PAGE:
We passed through the gates and descended the hill to the first of eight houses. Immediately, a clown and werewolf started sauntering up to me, both with the most disturbing expressions painted on their faces. I stopped walking, and tried to play it off as if I wasn’t scared. That lasted about three seconds, before they had completely surrounded me. I started crying and screaming. Wrong thing to do. I couldn’t help myself as my fear of these two creatures intensified. Honking horns in my face, batting at my hair and snarling in my ear as I covered my eyes with both hands, the clown and werewolf were relentless in their game. Finally, one of the guys I was with grabbed me and pulled me away from them. I was safe … at least for now.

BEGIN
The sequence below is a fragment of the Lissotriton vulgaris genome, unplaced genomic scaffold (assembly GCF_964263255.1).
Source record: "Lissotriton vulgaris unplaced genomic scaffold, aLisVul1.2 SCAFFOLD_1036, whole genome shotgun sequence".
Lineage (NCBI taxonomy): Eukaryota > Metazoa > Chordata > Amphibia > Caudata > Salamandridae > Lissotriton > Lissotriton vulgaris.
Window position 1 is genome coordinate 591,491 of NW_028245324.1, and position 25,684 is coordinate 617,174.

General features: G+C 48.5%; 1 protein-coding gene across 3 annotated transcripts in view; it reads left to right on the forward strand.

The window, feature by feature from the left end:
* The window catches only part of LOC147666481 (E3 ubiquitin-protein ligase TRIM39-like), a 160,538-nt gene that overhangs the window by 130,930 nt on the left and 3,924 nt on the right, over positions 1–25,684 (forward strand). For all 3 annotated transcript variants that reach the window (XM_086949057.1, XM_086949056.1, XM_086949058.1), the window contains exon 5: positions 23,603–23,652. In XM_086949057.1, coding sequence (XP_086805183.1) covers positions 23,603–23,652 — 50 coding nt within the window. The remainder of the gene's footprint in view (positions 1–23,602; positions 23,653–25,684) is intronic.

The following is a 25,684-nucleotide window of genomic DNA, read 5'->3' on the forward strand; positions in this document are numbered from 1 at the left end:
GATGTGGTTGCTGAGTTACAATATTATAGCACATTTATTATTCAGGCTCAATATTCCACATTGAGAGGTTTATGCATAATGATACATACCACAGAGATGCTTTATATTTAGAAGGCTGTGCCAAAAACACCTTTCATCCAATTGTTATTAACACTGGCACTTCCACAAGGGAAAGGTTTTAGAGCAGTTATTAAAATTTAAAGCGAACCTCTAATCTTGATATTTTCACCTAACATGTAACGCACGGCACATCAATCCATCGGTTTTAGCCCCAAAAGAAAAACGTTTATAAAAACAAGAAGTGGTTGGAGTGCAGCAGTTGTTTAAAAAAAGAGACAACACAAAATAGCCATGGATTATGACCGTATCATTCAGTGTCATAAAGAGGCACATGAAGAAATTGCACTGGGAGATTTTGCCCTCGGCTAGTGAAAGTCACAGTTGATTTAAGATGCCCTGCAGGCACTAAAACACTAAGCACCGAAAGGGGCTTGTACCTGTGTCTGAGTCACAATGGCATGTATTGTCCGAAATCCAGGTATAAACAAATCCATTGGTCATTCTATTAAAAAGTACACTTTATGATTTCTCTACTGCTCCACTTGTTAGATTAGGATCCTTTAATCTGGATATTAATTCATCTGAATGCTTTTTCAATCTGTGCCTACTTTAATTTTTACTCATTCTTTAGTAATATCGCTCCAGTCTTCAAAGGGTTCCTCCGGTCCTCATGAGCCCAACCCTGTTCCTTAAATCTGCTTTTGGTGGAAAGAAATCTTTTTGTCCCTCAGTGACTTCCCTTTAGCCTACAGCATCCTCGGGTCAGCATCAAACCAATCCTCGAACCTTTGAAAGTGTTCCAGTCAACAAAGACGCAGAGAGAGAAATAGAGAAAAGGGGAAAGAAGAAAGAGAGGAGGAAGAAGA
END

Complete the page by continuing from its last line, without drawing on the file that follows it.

As the group trekked to the first house I looked back, and to my relief, saw the clown had discovered a new victim. The werewolf, however, was nowhere to be found. Walking up to the Haunted Mansion another wave of fear overtook me. My friends laughed as I pleaded they not drag me through the maze inside. Finally, they proceeded without me.

Trying to rid my face of the smudged mascara surrounding my eyes, it quickly dawned on me that I was completely alone in a corn field with the only source of light coming from my cell phone. Fantastic. Oh, and I had found the werewolf.

I could just make out the outline of his stupid tail when before I knew it, his eyes were illuminated by the screen from my phone. As my friend answered, the werewolf started crawling around by my feet, pawing at my legs and growling. In any other situation I would find this pathetic attempt to frighten someone hilarious, but letting my imagination get the best of me, I started screaming again.